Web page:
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Although the potential for quantum computing was first posited in 1982 by physicist Richard Feynman, and the MIT mathematician Peter Shor reported an algorithm that would enable quantum computers to defeat most types of cryptography in common use in 1994, it’s long been assumed practical quantum computing was out of reach for the foreseeable future.

But the days of kicking the potential for quantum computers’ cryptography threat down the road may soon be at an end, according to Tim Hollebeek, industry and standards technical strategist at DigiCert Inc., a digital security company headquartered in Lehi, Utah. Cryptographically relevant quantum computers capable of solving the type of problems that enable classical cryptography are around the corner as quantum computers keep getting better.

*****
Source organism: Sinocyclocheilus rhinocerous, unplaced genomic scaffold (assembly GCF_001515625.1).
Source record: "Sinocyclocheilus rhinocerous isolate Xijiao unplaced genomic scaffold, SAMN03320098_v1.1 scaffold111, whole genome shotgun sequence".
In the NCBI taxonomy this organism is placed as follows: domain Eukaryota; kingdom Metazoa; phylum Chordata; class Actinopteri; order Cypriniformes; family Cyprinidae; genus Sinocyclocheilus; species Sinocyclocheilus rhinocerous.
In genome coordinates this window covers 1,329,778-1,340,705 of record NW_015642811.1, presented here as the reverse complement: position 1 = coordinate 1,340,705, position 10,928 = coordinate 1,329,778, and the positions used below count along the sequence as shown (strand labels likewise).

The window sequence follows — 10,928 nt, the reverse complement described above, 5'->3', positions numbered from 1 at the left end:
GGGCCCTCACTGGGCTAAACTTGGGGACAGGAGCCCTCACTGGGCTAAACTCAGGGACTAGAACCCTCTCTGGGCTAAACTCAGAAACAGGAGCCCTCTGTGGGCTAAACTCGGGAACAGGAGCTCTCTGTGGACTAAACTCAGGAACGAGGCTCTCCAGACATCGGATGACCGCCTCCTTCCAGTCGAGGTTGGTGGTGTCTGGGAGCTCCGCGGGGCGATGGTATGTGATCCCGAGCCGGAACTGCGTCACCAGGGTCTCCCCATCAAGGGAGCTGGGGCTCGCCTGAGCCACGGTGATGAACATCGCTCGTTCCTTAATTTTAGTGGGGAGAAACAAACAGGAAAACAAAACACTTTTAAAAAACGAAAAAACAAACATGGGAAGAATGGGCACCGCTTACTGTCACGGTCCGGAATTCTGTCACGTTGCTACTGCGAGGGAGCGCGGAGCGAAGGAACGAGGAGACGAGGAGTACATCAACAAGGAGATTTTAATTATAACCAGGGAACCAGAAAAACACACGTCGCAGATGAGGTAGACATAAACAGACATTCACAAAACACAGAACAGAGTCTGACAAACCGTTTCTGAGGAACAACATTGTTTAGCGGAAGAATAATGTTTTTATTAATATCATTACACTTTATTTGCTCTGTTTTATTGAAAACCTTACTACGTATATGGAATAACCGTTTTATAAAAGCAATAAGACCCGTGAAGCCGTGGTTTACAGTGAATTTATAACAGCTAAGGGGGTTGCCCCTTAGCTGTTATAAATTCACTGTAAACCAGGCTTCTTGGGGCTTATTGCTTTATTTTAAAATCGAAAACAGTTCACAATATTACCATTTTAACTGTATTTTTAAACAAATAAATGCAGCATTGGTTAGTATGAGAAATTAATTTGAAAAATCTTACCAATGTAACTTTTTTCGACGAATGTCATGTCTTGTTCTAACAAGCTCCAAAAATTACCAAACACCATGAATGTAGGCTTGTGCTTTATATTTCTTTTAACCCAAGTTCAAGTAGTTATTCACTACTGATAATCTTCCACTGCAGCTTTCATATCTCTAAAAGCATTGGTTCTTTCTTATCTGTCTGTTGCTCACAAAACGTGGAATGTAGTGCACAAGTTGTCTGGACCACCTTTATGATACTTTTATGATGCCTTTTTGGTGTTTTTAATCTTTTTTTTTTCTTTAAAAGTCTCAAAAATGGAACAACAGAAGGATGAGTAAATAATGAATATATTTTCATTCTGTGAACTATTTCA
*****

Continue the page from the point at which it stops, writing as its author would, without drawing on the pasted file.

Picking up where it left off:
Find out about the latest developments that will enable quantum computers to defeat classical encryption, and what organizations using encryption can do to prepare.

Check out the full interview here:

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